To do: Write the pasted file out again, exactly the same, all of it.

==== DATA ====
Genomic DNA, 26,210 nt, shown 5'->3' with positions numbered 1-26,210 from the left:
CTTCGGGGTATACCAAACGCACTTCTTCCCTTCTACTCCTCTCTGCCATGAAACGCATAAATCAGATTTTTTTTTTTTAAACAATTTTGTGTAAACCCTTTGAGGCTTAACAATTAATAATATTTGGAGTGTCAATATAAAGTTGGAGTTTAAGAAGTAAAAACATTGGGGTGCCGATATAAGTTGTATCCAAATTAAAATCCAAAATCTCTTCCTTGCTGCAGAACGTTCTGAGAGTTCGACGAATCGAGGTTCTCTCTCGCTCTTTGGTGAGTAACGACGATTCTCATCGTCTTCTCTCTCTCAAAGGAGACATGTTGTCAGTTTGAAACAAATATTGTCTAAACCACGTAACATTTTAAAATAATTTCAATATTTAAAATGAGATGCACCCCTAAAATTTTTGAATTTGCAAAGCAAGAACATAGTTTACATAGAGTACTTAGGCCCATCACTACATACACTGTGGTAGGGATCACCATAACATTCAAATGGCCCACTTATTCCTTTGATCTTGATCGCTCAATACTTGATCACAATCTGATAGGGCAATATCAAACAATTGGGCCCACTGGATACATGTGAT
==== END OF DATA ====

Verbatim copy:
Genomic DNA, 26,210 nt, shown 5'->3' with positions numbered 1-26,210 from the left:
CTTCGGGGTATACCAAACGCACTTCTTCCCTTCTACTCCTCTCTGCCATGAAACGCATAAATCAGATTTTTTTTTTTTAAACAATTTTGTGTAAACCCTTTGAGGCTTAACAATTAATAATATTTGGAGTGTCAATATAAAGTTGGAGTTTAAGAAGTAAAAACATTGGGGTGCCGATATAAGTTGTATCCAAATTAAAATCCAAAATCTCTTCCTTGCTGCAGAACGTTCTGAGAGTTCGACGAATCGAGGTTCTCTCTCGCTCTTTGGTGAGTAACGACGATTCTCATCGTCTTCTCTCTCTCAAAGGAGACATGTTGTCAGTTTGAAACAAATATTGTCTAAACCACGTAACATTTTAAAATAATTTCAATATTTAAAATGAGATGCACCCCTAAAATTTTTGAATTTGCAAAGCAAGAACATAGTTTACATAGAGTACTTAGGCCCATCACTACATACACTGTGGTAGGGATCACCATAACATTCAAATGGCCCACTTATTCCTTTGATCTTGATCGCTCAATACTTGATCACAATCTGATAGGGCAATATCAAACAATTGGGCCCACTGGATACATGTGAT